Dr. Martin Luther King Jr. was, and still is, a very influential person in today’s society. In his speech, “I Have a Dream”, he highlights the themes of freedom, justice, and brotherhood/sisterhood to show the problems that he saw during his time, and his hopes for the future. If Dr. King was alive today, he would still be working towards his dream for the nation. Consequently, there are many events that happen today that oppose King’s themes of freedom, justice, and brotherhood/sisterhood. To begin with, Dr. Martin Luther King Jr. greatly highlights his hopes for freedom in his speech.
In 1863, Abraham Lincoln issued the Emancipation Proclamation, a document that granted African American slaves their freedom, but after one hundred years, they still were not given the freedom that was promised in the Declaration of Independence. Dr. Martin Luther King, Jr. uses his “I Have a Dream” speech and “Letter From Birmingham Jail” to compel people to make a change in the way African Americans are treated. Dr. King makes use of the persuasive language of logical and emotional appeal in his writings to defend African Americans’ freedom as well as to embetter the treatment of them. In Dr. King’s speech “I Have a Dream,” the rhetorical devices of logical appeal, otherwise known as logos, and emotional appeal, known as pathos, are utilized
“I am happy to join with you today in what will go down in history as the greatest demonstration for freedom in the history of our nation” (King 84). Martin Luther King Jr. used his I Have a Dream speech have people join him in his protest to have everyone created equal. He used words and phrases that would stick out to people or easy to understand with context clues. He was also able to pause in his speech making every word or phrase that he said important. Phrases that stood out were, “I have a dream” or “let freedom ring”.
Racism in Our Society (racism) In the beginning of Martin Luther King Jr’s speech, Dr. King mentions that the Blacks were had finally become free from slavery after the Emancipation Proclamation, but years later they still were not truly free (King, 1963). It is true that during the civil rights movement, the Blacks were free from slavery, but were not necessarily free from segregation. Martin Luther King Jr and
However, the segregation in the US ended in 1964 with help from leaders who fought for blacks rights. Malcom X and Martin Luther King, Jr were two influential men in particular who brought hope to the blacks in the United States. Both preached the same goal about equality for their people. On the other hand, even though they shared the same dream, their tactics on achieving the goal, was truly different. Martin Luther King Jr. was an activist and a central leader in the Civil Rights Movement in the United States.
King spoke out his hopes and wishes for the world, hoping to change the ways of many. King helped people understand by using persuasive and inspiring words, which people eventually listened to. King brought himself and African American the right to freedom of speech. King uses logos in his text to share information to the people, about the difficulties that African Americans had to deal with. Negroes kept waiting for their rights and never received them.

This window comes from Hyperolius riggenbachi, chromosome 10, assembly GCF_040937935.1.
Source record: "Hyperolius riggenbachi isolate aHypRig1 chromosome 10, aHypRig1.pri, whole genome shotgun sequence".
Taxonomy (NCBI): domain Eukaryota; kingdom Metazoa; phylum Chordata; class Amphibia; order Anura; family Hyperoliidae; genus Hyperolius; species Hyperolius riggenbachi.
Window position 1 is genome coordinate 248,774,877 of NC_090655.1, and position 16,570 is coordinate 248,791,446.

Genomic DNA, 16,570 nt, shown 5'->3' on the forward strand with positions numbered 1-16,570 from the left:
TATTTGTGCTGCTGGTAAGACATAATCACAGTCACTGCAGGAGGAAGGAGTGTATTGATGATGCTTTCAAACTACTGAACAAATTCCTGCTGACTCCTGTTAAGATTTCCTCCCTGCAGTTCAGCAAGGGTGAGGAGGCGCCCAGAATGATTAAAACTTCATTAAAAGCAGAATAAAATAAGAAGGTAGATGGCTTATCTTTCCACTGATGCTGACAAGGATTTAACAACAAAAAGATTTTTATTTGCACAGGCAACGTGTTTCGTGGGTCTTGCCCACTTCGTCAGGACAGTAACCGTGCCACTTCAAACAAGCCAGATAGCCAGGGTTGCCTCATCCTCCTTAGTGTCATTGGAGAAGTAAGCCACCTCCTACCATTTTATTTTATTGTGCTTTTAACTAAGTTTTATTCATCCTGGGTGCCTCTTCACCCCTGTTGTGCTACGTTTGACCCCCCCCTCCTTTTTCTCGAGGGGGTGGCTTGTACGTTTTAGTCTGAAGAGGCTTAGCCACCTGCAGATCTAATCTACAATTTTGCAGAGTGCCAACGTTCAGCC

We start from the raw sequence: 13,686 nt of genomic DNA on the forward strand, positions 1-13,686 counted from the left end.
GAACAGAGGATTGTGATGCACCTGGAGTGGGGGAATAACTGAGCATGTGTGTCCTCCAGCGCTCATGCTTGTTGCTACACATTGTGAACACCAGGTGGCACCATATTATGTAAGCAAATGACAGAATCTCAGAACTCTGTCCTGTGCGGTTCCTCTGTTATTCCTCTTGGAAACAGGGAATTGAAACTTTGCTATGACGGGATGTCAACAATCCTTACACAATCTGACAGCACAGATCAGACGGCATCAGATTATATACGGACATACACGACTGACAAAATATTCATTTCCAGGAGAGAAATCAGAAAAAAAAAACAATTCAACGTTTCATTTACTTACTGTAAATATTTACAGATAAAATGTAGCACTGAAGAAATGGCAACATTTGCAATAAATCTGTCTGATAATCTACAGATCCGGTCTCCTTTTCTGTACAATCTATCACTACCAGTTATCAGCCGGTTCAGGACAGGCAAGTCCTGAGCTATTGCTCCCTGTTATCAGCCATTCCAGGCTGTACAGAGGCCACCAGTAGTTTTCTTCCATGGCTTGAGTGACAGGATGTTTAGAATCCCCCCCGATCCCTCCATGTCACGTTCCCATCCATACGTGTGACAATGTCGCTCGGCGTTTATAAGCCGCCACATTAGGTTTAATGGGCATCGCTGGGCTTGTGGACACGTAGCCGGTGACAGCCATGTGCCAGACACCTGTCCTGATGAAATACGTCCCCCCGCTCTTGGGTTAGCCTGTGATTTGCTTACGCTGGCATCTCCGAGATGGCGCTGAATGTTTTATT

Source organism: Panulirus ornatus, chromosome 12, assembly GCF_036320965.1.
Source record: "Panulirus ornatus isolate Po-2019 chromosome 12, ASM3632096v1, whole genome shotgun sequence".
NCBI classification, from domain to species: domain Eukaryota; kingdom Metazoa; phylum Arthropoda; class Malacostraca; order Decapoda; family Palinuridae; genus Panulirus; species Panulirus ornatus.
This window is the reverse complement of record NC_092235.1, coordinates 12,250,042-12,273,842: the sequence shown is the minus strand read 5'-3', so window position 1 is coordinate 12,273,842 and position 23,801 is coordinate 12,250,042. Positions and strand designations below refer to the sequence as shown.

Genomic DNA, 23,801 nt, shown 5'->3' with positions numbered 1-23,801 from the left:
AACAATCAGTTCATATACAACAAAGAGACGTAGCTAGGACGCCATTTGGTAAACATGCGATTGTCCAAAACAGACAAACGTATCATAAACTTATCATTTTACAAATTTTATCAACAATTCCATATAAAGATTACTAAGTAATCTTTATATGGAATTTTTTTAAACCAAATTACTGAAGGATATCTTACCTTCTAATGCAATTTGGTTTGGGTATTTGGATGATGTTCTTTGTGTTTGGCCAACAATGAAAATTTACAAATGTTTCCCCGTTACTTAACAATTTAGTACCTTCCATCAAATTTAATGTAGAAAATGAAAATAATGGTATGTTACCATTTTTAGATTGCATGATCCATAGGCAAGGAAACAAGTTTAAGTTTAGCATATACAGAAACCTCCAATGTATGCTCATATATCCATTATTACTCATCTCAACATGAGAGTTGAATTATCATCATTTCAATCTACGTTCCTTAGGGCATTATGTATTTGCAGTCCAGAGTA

His speech reflects the use of all the appeals which include Ethos, Pathos and Logos with Pathos being the dominant one. He emotionally persuade the audience by referring to the struggles black community faces “Negro slaves who had been seared in the flames of withering injustice". On another occasion he states, "The negro is still languished in the corners of American society and finds himself in exile in his own land." By the use of Pathos King tries to making his audience no longer hate Negroes and instead hate racism and wish for a new, better world. Not only emotional appeals, King also applied the use of logos and ethos to bring both the races together.
Transformational Leadership Theory As per this theory, a leader is able to transform society though a vision. This they do by infusing a form of energy and enthusiasm into people. They are able to feel the pulse of the people and channelize that pulse into a solid direction. Leaders who can be explained through this theory also show compassion and care for a particular cause (Changing Minds n.d.) which adds to the enthusiasm of the people. Atal Bihari Vajpayee was a visionary.
Both of them are have burning passion for pursuing what they really want. In spite of having difficulties and setbacks of life, Hill always came up as a victor. Robbins is just the same which is why he believed that your past is not ultimate the one that molds your past, but your passion and making it a reality. They believe in the power of beliefs. Napoleon Hill influenced people that if you’re capable of thinking it and believing in it, then you are more than capable of doing it.
Music was a critical part in the U. S civil rights movement, as it 's for social movements around the world. Freedom songs gave African-American people, new courage and a sense of unity. Suzanne Smith, author of "Dancing in the Street: Motown and the Cultural Politics of Detroit" stated that "Singing in a group helps remind people that they are not alone." Often songs within the movement were subjects by events that occurred within that era such as, Aretha Franklin "Respect," Blue Mitchell "March on Selma" and Bob Marley "Redemption Song."